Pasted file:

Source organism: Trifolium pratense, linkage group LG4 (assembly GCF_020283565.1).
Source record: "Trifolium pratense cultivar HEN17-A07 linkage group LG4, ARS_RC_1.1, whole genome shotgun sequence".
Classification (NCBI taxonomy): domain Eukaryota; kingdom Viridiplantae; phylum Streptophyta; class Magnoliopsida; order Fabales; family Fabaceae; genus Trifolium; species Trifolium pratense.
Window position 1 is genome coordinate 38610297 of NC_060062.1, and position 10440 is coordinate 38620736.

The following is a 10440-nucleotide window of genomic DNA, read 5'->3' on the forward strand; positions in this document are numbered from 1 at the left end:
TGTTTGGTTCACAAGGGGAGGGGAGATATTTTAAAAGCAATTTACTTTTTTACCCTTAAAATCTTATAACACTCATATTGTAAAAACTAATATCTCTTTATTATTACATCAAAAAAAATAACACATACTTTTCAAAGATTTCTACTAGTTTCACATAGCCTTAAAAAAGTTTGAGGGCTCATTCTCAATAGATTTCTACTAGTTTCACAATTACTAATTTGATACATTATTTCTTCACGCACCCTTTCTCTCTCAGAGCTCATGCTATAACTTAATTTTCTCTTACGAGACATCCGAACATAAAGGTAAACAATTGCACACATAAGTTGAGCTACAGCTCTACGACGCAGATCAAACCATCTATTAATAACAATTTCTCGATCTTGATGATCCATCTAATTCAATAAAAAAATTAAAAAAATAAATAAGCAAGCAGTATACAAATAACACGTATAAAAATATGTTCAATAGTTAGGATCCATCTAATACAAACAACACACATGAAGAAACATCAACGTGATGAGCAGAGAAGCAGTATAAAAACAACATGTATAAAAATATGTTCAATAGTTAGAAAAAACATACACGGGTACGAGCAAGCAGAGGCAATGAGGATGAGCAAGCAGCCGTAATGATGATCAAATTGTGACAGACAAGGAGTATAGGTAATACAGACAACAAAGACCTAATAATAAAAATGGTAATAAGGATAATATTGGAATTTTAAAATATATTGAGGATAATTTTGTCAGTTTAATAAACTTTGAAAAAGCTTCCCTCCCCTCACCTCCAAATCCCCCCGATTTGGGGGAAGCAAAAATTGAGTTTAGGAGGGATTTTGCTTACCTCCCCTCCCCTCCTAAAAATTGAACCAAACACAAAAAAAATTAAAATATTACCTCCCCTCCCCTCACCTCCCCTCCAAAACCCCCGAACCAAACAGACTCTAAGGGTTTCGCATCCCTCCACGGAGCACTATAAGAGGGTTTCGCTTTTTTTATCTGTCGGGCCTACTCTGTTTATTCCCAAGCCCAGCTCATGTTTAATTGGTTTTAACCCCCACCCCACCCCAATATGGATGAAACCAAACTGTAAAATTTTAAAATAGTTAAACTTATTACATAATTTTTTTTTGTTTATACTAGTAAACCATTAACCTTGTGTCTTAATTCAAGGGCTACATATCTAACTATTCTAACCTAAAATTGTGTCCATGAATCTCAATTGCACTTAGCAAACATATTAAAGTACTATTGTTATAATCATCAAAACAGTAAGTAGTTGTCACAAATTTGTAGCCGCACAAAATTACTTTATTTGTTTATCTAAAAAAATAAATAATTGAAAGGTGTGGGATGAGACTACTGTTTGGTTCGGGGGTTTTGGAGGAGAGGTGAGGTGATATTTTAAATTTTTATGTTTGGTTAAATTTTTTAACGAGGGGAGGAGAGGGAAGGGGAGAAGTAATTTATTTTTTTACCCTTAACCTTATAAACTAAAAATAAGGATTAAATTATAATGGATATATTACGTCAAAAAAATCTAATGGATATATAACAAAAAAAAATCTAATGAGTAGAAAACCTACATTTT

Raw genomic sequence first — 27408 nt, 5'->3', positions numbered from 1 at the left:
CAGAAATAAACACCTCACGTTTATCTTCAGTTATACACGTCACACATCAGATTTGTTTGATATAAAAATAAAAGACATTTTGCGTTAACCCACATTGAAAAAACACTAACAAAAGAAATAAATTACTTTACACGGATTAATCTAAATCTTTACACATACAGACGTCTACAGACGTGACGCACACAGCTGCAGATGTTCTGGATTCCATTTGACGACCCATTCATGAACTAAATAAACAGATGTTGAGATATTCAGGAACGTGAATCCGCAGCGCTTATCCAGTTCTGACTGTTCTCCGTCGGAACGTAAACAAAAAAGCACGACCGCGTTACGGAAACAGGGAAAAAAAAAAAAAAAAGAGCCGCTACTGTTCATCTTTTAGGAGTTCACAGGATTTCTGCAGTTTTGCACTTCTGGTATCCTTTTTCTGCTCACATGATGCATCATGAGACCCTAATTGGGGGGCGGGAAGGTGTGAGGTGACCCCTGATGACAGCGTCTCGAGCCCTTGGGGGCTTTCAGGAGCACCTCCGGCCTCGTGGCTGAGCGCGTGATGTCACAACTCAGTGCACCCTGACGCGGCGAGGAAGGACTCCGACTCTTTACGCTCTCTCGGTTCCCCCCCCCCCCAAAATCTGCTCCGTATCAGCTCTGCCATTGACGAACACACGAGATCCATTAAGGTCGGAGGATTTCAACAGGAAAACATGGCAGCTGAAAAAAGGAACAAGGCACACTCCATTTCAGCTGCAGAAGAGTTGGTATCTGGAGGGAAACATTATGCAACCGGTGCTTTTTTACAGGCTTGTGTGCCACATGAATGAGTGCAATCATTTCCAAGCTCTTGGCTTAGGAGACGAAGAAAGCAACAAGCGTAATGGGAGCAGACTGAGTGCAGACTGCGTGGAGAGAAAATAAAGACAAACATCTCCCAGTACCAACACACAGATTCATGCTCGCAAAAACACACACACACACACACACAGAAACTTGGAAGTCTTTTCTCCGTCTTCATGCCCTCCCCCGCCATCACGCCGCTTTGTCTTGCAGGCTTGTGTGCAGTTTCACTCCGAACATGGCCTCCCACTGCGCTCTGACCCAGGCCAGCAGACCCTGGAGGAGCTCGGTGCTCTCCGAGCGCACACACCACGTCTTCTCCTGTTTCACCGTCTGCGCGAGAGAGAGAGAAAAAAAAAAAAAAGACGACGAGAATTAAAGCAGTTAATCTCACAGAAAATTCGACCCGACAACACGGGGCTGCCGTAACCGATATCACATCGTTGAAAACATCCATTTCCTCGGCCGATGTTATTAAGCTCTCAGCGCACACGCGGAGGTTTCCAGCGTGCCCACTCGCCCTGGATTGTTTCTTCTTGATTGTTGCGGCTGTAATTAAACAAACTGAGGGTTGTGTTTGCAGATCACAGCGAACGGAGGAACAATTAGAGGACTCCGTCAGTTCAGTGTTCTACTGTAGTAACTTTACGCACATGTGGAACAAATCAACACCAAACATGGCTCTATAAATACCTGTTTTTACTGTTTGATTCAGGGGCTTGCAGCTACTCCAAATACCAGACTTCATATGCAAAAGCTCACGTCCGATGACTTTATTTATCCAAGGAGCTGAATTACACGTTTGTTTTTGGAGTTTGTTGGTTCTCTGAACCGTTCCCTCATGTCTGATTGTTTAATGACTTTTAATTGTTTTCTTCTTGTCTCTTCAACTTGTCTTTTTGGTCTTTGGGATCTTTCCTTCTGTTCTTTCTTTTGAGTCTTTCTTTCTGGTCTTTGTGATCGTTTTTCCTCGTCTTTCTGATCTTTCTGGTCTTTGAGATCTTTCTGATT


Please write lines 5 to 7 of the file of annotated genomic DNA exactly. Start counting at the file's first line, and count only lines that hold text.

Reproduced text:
The following is a 10440-nucleotide window of genomic DNA, read 5'->3' on the forward strand; positions in this document are numbered from 1 at the left end:
TGTTTGGTTCACAAGGGGAGGGGAGATATTTTAAAAGCAATTTACTTTTTTACCCTTAAAATCTTATAACACTCATATTGTAAAAACTAATATCTCTTTATTATTACATCAAAAAAAATAACACATACTTTTCAAAGATTTCTACTAGTTTCACATAGCCTTAAAAAAGTTTGAGGGCTCATTCTCAATAGATTTCTACTAGTTTCACAATTACTAATTTGATACATTATTTCTTCACGCACCCTTTCTCTCTCAGAGCTCATGCTATAACTTAATTTTCTCTTACGAGACATCCGAACATAAAGGTAAACAATTGCACACATAAGTTGAGCTACAGCTCTACGACGCAGATCAAACCATCTATTAATAACAATTTCTCGATCTTGATGATCCATCTAATTCAATAAAAAAATTAAAAAAATAAATAAGCAAGCAGTATACAAATAACACGTATAAAAATATGTTCAATAGTTAGGATCCATCTAATACAAACAACACACATGAAGAAACATCAACGTGATGAGCAGAGAAGCAGTATAAAAACAACATGTATAAAAATATGTTCAATAGTTAGAAAAAACATACACGGGTACGAGCAAGCAGAGGCAATGAGGATGAGCAAGCAGCCGTAATGATGATCAAATTGTGACAGACAAGGAGTATAGGTAATACAGACAACAAAGACCTAATAATAAAAATGGTAATAAGGATAATATTGGAATTTTAAAATATATTGAGGATAATTTTGTCAGTTTAATAAACTTTGAAAAAGCTTCCCTCCCCTCACCTCCAAATCCCCCCGATTTGGGGGAAGCAAAAATTGAGTTTAGGAGGGATTTTGCTTACCTCCCCTCCCCTCCTAAAAATTGAACCAAACACAAAAAAAATTAAAATATTACCTCCCCTCCCCTCACCTCCCCTCCAAAACCCCCGAACCAAACAGACTCTAAGGGTTTCGCATCCCTCCACGGAGCACTATAAGAGGGTTTCGCTTTTTTTATCTGTCGGGCCTACTCTGTTTATTCCCAAGCCCAGCTCATGTTTAATTGGTTTTAACCCCCACCCCACCCCAATATGGATGAAACCAAACTGTAAAATTTTAAAATAGTTAAACTTATTACATAATTTTTTTTTGTTTATACTAGTAAACCATTAACCTTGTGTCTTAATTCAAGGGCTACATATCTAACTATTCTAACCTAAAATTGTGTCCATGAATCTCAATTGCACTTAGCAAACATATTAAAGTACTATTGTTATAATCATCAAAACAGTAAGTAGTTGTCACAAATTTGTAGCCGCACAAAATTACTTTATTTGTTTATCTAAAAAAATAAATAATTGAAAGGTGTGGGATGAGACTACTGTTTGGTTCGGGGGTTTTGGAGGAGAGGTGAGGTGATATTTTAAATTTTTATGTTTGGTTAAATTTTTTAACGAGGGGAGGAGAGGGAAGGGGAGAAGTAATTTATTTTTTTACCCTTAACCTTATAAACTAAAAATAAGGATTAAATTATAATGGATATATTACGTCAAAAAAATCTAATGGATATATAACAAAAAAAAATCTAATGAGTAGAAAACCTACATTTT

Raw genomic sequence first — 27408 nt, 5'->3', positions numbered from 1 at the left: